On January 26, 2006, the HAMAS party (an Arabic acronym for "Islamic Resistance Movement") won 7 of 132 parliamentary seats in the Palestinian election, giving the party the right to form the next cabinet which serves under Palestinian Authority President Mahmoud Abbas (of the Palestinian Fatah party). The U.S. State Department lists the HAMAS movement as a terrorist organization, and HAMAS has consistently refused the right of Israel to exist. That HAMAS overwhelmingly won the popular vote was due, in part, to its strong reputation as a major provider of social services, and it will be expected to deliver results for the Palestinian people in its new role. This coupled with the fact that since January 4, 2006, Sharon has been incapacitated by the effects of a stroke, and day-to-day governance of Israel is now exercised by acting Prime Minister Ehud Olmert, makes the near future uncertain at this point.
What is the "Road Map"?
The Road Map for Peace is a plan that calls for simultaneous steps to end the conflict, build confidences and then negotiate Israel's disengagement from the occupied territories according to the terms of U.N. Resolutions 242 and 338. It's the most widely-referred to solution to the Palestine-Isreal conflict.
What does that really mean for the people?
Lost in the debate is the tremendous economic suffering inflicted on the Palestinian people by the U.S. role in the continued deterioration of the Palestinian condition, coupled with Israeli unilateralism. Congress continues to deny direct U.S. assistance to the Palestinian Authority, especially under its newly-elected government. The occupation has strangled Palestinian commerce and industry, raised unemployment and added to the misery of an already economically desperate people.
How is the U.S. involved?
In order to continue moving toward a viable and contiguous Palestinian state, as set forth in the Road Map for Peace, it is important for the United States to re-engage the parties in an updated bilateral process. Without U.S. attention and willingness to apply balanced pressure on Israel as well as the Palestinians to keep their mutual commitments, Isreal will continue to ignore the more comprehensive disengagement terms it agreed to and instead race ahead on settlement construction and the erection of its illegal separation barrier through Palestinian territories.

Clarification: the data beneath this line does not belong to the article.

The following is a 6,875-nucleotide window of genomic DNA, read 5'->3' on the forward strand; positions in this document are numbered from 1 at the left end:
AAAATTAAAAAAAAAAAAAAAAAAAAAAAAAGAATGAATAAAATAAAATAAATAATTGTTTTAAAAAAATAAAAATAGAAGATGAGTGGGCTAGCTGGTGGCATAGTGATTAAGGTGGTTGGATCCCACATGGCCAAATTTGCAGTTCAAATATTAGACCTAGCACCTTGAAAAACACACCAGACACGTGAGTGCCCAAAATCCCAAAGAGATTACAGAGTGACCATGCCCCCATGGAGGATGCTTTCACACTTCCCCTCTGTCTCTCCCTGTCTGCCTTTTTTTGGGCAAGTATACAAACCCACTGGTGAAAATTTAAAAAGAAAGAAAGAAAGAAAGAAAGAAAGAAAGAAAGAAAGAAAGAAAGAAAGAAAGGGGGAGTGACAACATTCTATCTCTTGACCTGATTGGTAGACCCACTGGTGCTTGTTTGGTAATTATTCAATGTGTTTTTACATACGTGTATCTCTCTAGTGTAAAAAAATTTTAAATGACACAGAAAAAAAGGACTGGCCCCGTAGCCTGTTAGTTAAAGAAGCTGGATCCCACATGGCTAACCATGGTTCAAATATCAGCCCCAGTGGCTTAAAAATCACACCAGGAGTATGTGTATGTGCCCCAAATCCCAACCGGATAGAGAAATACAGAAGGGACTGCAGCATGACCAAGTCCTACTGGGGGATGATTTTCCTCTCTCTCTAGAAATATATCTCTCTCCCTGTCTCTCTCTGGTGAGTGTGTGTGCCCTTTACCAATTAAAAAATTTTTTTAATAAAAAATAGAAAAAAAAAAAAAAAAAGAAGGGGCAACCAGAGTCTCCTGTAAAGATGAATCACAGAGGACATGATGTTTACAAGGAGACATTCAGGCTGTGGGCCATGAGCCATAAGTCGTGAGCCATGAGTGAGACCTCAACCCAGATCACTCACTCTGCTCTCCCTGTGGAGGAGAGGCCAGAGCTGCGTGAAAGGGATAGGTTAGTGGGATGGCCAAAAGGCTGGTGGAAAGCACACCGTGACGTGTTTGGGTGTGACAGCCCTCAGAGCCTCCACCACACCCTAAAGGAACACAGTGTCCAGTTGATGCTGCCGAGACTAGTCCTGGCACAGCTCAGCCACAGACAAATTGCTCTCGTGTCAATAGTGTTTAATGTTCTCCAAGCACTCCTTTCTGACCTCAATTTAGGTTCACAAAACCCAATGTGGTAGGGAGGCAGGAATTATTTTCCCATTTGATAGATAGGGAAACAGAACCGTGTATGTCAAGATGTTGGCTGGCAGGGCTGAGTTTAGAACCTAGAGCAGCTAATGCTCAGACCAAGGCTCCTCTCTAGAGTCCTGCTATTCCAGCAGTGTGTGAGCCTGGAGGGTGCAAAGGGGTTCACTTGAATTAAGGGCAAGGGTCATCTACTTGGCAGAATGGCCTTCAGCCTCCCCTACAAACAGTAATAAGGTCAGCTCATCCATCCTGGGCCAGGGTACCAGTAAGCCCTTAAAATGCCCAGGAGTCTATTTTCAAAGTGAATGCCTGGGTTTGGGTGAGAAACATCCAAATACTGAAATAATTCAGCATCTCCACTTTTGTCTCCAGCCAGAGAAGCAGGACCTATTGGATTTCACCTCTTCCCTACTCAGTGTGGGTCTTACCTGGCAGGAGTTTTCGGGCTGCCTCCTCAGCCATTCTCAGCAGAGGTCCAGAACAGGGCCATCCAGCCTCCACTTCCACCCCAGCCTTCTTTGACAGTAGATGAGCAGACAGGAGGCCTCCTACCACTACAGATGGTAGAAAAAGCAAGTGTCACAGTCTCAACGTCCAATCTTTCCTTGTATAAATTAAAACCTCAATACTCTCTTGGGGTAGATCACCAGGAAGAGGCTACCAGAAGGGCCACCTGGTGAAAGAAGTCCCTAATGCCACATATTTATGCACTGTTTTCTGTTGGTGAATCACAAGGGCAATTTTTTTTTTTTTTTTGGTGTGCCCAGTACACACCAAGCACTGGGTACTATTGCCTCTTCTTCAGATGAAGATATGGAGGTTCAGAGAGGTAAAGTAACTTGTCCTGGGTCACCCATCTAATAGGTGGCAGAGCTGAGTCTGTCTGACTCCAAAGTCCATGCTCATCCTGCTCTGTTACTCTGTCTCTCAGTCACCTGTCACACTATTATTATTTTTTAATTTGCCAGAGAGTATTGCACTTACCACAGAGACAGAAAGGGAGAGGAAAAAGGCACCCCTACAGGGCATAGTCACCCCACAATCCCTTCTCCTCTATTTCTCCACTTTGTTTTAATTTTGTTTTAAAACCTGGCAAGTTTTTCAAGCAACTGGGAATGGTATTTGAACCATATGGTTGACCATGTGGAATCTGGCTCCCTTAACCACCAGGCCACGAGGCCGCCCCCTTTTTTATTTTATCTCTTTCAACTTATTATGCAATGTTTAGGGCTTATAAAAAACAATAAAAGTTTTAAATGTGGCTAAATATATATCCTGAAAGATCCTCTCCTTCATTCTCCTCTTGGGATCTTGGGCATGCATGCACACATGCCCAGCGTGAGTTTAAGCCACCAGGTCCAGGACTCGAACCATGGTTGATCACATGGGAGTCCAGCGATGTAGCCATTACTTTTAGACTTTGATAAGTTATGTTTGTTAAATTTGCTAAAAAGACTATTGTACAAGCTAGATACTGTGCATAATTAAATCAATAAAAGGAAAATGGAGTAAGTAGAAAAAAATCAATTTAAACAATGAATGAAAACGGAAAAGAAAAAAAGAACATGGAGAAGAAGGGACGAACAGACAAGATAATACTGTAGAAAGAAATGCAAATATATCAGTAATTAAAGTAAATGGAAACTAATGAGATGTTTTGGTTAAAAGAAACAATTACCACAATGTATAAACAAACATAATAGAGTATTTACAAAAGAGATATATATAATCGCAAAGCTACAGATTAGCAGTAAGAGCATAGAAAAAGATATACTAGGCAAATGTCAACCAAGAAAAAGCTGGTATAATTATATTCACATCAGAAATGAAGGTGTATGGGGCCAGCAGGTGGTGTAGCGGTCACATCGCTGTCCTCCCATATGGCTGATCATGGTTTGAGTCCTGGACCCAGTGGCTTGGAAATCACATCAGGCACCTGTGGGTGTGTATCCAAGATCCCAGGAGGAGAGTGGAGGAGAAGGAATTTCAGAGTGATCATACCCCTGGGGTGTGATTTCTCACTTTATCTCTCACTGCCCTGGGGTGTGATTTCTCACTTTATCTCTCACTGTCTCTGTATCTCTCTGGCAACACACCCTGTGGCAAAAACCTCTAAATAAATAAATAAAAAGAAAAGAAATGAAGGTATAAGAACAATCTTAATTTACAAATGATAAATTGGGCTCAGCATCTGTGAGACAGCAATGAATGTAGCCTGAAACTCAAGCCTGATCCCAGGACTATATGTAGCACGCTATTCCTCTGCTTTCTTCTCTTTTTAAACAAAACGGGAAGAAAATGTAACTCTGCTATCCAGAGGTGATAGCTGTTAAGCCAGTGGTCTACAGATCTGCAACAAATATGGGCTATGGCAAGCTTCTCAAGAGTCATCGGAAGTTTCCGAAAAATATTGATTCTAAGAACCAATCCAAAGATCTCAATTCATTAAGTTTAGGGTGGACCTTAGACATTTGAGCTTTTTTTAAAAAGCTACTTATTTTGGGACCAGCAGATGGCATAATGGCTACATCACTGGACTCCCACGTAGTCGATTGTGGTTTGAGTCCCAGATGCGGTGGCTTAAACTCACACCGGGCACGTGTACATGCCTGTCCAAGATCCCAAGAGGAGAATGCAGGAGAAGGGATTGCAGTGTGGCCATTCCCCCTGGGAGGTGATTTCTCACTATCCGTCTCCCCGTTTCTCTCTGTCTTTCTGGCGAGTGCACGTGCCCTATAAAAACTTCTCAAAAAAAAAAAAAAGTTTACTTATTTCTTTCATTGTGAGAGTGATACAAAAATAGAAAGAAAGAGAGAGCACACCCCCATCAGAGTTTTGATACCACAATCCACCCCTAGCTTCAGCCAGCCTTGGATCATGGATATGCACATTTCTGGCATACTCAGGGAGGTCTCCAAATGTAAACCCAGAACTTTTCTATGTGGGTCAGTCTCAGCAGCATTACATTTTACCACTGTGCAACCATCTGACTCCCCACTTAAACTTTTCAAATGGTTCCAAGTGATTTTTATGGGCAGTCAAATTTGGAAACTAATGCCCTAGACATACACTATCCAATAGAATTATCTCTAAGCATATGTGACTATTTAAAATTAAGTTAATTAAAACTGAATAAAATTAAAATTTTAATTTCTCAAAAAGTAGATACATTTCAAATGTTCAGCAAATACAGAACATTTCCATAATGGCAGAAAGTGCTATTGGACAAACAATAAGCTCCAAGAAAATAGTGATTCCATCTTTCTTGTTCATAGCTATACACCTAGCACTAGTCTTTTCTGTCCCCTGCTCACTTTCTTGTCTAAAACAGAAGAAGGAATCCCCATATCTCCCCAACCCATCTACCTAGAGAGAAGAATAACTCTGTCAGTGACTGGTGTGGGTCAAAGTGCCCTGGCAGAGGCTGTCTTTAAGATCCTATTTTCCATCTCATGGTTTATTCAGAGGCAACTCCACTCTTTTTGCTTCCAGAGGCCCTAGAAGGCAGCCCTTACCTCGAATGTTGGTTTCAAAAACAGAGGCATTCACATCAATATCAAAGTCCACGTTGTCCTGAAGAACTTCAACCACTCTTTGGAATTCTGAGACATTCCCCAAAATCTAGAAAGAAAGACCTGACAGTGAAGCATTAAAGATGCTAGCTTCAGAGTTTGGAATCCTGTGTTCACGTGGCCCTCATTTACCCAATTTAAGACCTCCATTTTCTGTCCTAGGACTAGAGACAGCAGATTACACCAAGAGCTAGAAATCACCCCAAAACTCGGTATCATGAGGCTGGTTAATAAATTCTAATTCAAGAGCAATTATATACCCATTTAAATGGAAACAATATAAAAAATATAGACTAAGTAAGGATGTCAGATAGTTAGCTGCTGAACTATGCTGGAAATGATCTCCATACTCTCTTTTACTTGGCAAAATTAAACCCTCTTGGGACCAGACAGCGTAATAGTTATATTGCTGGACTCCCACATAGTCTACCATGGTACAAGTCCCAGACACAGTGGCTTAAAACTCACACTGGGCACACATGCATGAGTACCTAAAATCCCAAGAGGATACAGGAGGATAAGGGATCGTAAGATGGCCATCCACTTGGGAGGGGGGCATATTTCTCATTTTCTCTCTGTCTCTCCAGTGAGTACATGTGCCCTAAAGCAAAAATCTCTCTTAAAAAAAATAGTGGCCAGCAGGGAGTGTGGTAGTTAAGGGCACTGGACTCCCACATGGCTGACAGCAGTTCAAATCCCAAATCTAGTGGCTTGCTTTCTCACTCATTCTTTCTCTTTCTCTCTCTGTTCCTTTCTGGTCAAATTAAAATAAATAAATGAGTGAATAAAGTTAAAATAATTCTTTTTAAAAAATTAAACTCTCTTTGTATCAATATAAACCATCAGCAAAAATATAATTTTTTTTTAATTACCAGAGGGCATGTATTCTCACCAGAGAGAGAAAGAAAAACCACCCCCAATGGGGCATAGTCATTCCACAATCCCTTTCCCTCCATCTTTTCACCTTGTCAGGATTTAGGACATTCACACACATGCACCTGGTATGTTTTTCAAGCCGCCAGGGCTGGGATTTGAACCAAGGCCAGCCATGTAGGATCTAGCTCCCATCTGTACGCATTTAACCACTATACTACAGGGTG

The Bush Administration recognizes that its robust support of the new Palestinian leadership is critical to sustaining the momentum that has quelled the conflict and created a new opportunity for negotiations. President Bush is showing a greater willingness to risk political capital in the Middle East. He sent new Secretary of State Condoleeza Rice to the region to assure both parties, as well as guarded European allies, that the United States is now prepared to support peace efforts. Even more, the President is committed to financially supporting Abbas's government in order to ensure it maintains the support of the Palestinian people.
President Bush requested $200 million to be added to the Iraq-Afghanistan supplemental budget request for emergency assistance to go directly to the Palestinian Authority, and added another $150 million in his FY 2006 budget request. Staunch Israel-only proponents on both aisles of Congress are resisting. Some, like former House Majority Leader Tom DeLay (R-TX), called for opposition to any direct support to the Palestinians. Others like Rep. Tom Lantos (D-CA) are demanding strict conditions on the aid that could give more control to the Palestinian Authority than the President is willing to concede.
The President's tentative efforts to reengage the United States in a Middle East peace process cannot be scuttled by those who would have the unjust and dangerous status quo persist. The U.S. Administration is sure to credit any democratic advances that do occur in the Middle East to its intervention in Iraq and throughout the region. However, any hopes for reform and stability, whether rooted in the region or imposed by the United States, will be threatened unless the Palestinian-Israeli conflict is solved first. Here the United States does have a primary and essential role to play in making peace and shaping a political process that would lead to, as President Bush describes, "two states side by side, in peace and security."
How has the UCC been involved?
The UCC has advocated that Hamas remove language in its charter condoning terrorism and denying Israel's right to exist. If it does, and if Israel were to affirm the right of Palestinians to a state, which the UCC has also advocated, both sides could move beyond a terrible (and potentially very violent) stalemate.
How can I be involved?
As the supplemental requests go to the floor of Congress for consideration, you can urge your Congressional representatives:
• to monitor the U.S. commitment to seek a two-party state solution and to restart negotiations between Palestine and Israel
• to ensure that reconstruction aid like that going toward rebuilding in the Gaza strip, is not withdrawn because politics trumps human need.
• to encourage their congressional delegates to support the President in giving aid to the Palestinian people and government.